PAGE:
All the tools for the demo are installed. When using Cloud Shell execute the following command in order to setup gcloud cli. When executing this command please setup your region and zone.

gcloud init

A Google Cloud account and a project with billing enabled are required for this demo to function. If you do not have a Google Cloud account please sign up for a free trial here.

Supported Operating Systems

This demo can be run from MacOS, Linux, or, alternatively, directly from Google Cloud Shell. The latter option is the simplest as it only requires browser access to GCP and no additional software is required. Instructions for both alternatives can be found below.

Deploying Demo from Google Cloud Shell

NOTE: This section can be skipped if the cloud deployment is being performed without Cloud Shell, for instance from a local machine or from a server outside GCP.

Google Cloud Shell is a browser-based terminal that Google provides to interact with your GCP resources. It is backed by a free Compute Engine instance that comes with many useful tools already installed, including everything required to run this demo.

Click the button below to open the demo in your Cloud Shell:

Open in Cloud Shell

To prepare gcloud for use in Cloud Shell, execute the following command in the terminal at the bottom of the browser window you just opened:

gcloud init

Respond to the prompts and continue with the following deployment instructions. The prompts will include the account you want to run as, the current project, and, optionally, the default region and zone. These configure Cloud Shell itself-the actual project, region, and zone, used by the demo will be configured separately below.

Deploying Demo without Cloud Shell

NOTE: If the demo is being deployed via Cloud Shell, as described above, this section can be skipped.

For deployments without using Cloud Shell, you will need to have access to a computer providing a bash shell with the following tools installed:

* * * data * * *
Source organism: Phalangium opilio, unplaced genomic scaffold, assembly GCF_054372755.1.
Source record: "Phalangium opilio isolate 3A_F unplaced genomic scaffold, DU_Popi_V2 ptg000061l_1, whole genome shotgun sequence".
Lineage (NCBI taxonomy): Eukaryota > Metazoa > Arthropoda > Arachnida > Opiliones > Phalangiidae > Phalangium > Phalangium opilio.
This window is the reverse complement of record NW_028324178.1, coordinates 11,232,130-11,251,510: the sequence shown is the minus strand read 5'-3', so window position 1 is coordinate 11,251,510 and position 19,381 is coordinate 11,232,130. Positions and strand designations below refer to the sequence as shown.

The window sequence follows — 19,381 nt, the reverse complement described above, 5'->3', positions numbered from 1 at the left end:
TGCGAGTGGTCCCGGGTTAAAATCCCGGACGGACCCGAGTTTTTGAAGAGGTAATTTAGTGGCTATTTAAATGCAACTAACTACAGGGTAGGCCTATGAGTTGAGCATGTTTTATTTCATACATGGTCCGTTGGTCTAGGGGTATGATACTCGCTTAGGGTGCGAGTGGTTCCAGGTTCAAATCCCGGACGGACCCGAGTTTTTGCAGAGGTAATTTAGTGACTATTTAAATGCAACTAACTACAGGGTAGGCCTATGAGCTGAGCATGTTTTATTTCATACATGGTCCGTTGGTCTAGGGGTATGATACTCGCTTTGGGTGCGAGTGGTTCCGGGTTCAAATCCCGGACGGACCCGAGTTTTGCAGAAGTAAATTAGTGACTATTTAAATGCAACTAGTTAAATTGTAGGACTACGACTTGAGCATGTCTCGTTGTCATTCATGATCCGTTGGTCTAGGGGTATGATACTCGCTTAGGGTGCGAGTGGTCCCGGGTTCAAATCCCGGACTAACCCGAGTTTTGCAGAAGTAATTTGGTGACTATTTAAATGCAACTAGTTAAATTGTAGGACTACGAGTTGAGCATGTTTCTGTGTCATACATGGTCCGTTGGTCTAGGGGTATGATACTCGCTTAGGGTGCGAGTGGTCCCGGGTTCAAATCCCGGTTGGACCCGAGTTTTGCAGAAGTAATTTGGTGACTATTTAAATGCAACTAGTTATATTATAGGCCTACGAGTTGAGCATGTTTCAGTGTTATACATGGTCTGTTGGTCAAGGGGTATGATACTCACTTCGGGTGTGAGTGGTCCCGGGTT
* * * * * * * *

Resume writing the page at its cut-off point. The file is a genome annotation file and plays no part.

Use git to clone this project to your local machine:

git clone --recursive

Note that the --recursive argument is required to download dependencies provided via a git submodule.

When downloading is complete, change your current working directory to the new project:

cd gke-istio-telemetry-demo

Continue with the instructions below, running all commands from this directory.


NOTE: The following instructions are applicable for deployments performed both with and without Cloud Shell.

Copy the properties file to properties.env and set the following variables in the properties.env file:

  • YOUR_PROJECT - the name of the project you want to use
  • YOUR_REGION - the region in which to locate all the infrastructure
  • YOUR_ZONE - the zone in which to locate all the infrastructure
make create

The script should deploy all of the necessary infrastructure and install Istio. The script will end with a line like this, though the IP address will likely be different:

Update istio service proxy environment file

You can open this URL in your browser and see the simple web application provided by the demo.


  1. On the command line, run the following command:
echo "http://$(kubectl get -n istio-system service istio-ingressgateway -o jsonpath='{.status.loadBalancer.ingress[0].ip}'):$(kubectl get -n istio-system service istio-ingressgateway -o jsonpath='{.spec.ports[?("http")].port}')/productpage"
  1. Visit the generated URL in your browser to see the BookInfo application.

View Prometheus UI

  1. To forward the Prometheus UI port locally so you can use the browser to access it, run the following command on the command line:
kubectl -n istio-system port-forward $(kubectl -n istio-system get pod -l app=prometheus -o jsonpath='{.items[0]}') 9090:9090
  1. Visit the following URL in your web browser: http://localhost:9090/graph

Press CTRL-C to quit forwarding the port.

For more information on how to use Prometheus with Istio, please refer to the Istio documentation

View Grafana UI

  1. To forward the Grafana UI port locally so you can use the browser to access it, run the following command:
kubectl -n istio-system port-forward $(kubectl -n istio-system get pod -l app=grafana -o jsonpath='{.items[0]}') 3000:3000
  1. Visit the following url in your web browser: http://localhost:3000/dashboard/db/istio-dashboard

Press CTRL-C to quit forwarding the port.

For more information on how to use Grafana with Istio, please refer to the Istio documentation

View Jaeger UI

  1. To forward the Jaeger UI port locally so you can use the browser to access it, run the following command:
kubectl port-forward -n istio-system $(kubectl get pod -n istio-system -l app=jaeger -o jsonpath='{.items[0]}') 16686:16686
  1. Visit the following url in your web browser: http://localhost:16686

Press CTRL-C to quit forwarding the port.

For more information on how to generate sample traces, please refer to the Istio documentation.

Tear Down

To tear down the resources created by this demonstration, run:

make teardown

Relevant Material

This demo was created with help from the following links:

This is not an officially supported Google product